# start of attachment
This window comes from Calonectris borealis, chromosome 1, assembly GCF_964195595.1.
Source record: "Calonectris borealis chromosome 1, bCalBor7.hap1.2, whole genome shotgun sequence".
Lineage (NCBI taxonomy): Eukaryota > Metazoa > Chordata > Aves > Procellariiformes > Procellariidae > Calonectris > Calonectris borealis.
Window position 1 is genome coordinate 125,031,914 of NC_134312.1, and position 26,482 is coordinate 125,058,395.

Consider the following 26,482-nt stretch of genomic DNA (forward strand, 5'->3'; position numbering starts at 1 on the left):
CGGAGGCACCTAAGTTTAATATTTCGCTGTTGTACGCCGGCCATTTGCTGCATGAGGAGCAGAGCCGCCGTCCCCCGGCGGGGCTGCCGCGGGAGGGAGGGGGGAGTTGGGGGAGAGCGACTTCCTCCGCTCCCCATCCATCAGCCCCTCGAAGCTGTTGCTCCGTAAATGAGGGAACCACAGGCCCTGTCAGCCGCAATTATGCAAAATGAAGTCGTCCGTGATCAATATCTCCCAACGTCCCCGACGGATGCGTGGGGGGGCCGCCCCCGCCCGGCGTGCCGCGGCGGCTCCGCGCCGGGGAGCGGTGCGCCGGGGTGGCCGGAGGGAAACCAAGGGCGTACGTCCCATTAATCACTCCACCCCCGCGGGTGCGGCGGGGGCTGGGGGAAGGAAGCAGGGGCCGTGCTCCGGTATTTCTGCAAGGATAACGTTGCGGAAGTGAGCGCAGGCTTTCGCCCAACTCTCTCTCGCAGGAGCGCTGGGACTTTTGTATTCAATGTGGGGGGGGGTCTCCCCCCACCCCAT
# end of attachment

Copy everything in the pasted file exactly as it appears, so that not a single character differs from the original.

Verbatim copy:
This window comes from Calonectris borealis, chromosome 1, assembly GCF_964195595.1.
Source record: "Calonectris borealis chromosome 1, bCalBor7.hap1.2, whole genome shotgun sequence".
Lineage (NCBI taxonomy): Eukaryota > Metazoa > Chordata > Aves > Procellariiformes > Procellariidae > Calonectris > Calonectris borealis.
Window position 1 is genome coordinate 125,031,914 of NC_134312.1, and position 26,482 is coordinate 125,058,395.

Consider the following 26,482-nt stretch of genomic DNA (forward strand, 5'->3'; position numbering starts at 1 on the left):
CGGAGGCACCTAAGTTTAATATTTCGCTGTTGTACGCCGGCCATTTGCTGCATGAGGAGCAGAGCCGCCGTCCCCCGGCGGGGCTGCCGCGGGAGGGAGGGGGGAGTTGGGGGAGAGCGACTTCCTCCGCTCCCCATCCATCAGCCCCTCGAAGCTGTTGCTCCGTAAATGAGGGAACCACAGGCCCTGTCAGCCGCAATTATGCAAAATGAAGTCGTCCGTGATCAATATCTCCCAACGTCCCCGACGGATGCGTGGGGGGGCCGCCCCCGCCCGGCGTGCCGCGGCGGCTCCGCGCCGGGGAGCGGTGCGCCGGGGTGGCCGGAGGGAAACCAAGGGCGTACGTCCCATTAATCACTCCACCCCCGCGGGTGCGGCGGGGGCTGGGGGAAGGAAGCAGGGGCCGTGCTCCGGTATTTCTGCAAGGATAACGTTGCGGAAGTGAGCGCAGGCTTTCGCCCAACTCTCTCTCGCAGGAGCGCTGGGACTTTTGTATTCAATGTGGGGGGGGGTCTCCCCCCACCCCAT